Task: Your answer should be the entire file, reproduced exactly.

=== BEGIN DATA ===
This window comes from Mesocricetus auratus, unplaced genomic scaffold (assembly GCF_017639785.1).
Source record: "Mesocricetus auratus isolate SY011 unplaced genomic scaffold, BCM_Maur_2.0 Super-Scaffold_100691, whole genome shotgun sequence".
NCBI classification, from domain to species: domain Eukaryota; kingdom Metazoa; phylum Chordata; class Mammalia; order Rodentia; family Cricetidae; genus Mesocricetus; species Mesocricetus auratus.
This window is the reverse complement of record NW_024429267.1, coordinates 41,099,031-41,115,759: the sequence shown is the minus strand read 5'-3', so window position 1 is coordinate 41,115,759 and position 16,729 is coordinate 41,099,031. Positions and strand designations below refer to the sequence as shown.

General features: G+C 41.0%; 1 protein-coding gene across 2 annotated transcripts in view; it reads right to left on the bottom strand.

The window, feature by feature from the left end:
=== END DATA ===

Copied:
This window comes from Mesocricetus auratus, unplaced genomic scaffold (assembly GCF_017639785.1).
Source record: "Mesocricetus auratus isolate SY011 unplaced genomic scaffold, BCM_Maur_2.0 Super-Scaffold_100691, whole genome shotgun sequence".
NCBI classification, from domain to species: domain Eukaryota; kingdom Metazoa; phylum Chordata; class Mammalia; order Rodentia; family Cricetidae; genus Mesocricetus; species Mesocricetus auratus.
This window is the reverse complement of record NW_024429267.1, coordinates 41,099,031-41,115,759: the sequence shown is the minus strand read 5'-3', so window position 1 is coordinate 41,115,759 and position 16,729 is coordinate 41,099,031. Positions and strand designations below refer to the sequence as shown.

General features: G+C 41.0%; 1 protein-coding gene across 2 annotated transcripts in view; it reads right to left on the bottom strand.

The window, feature by feature from the left end: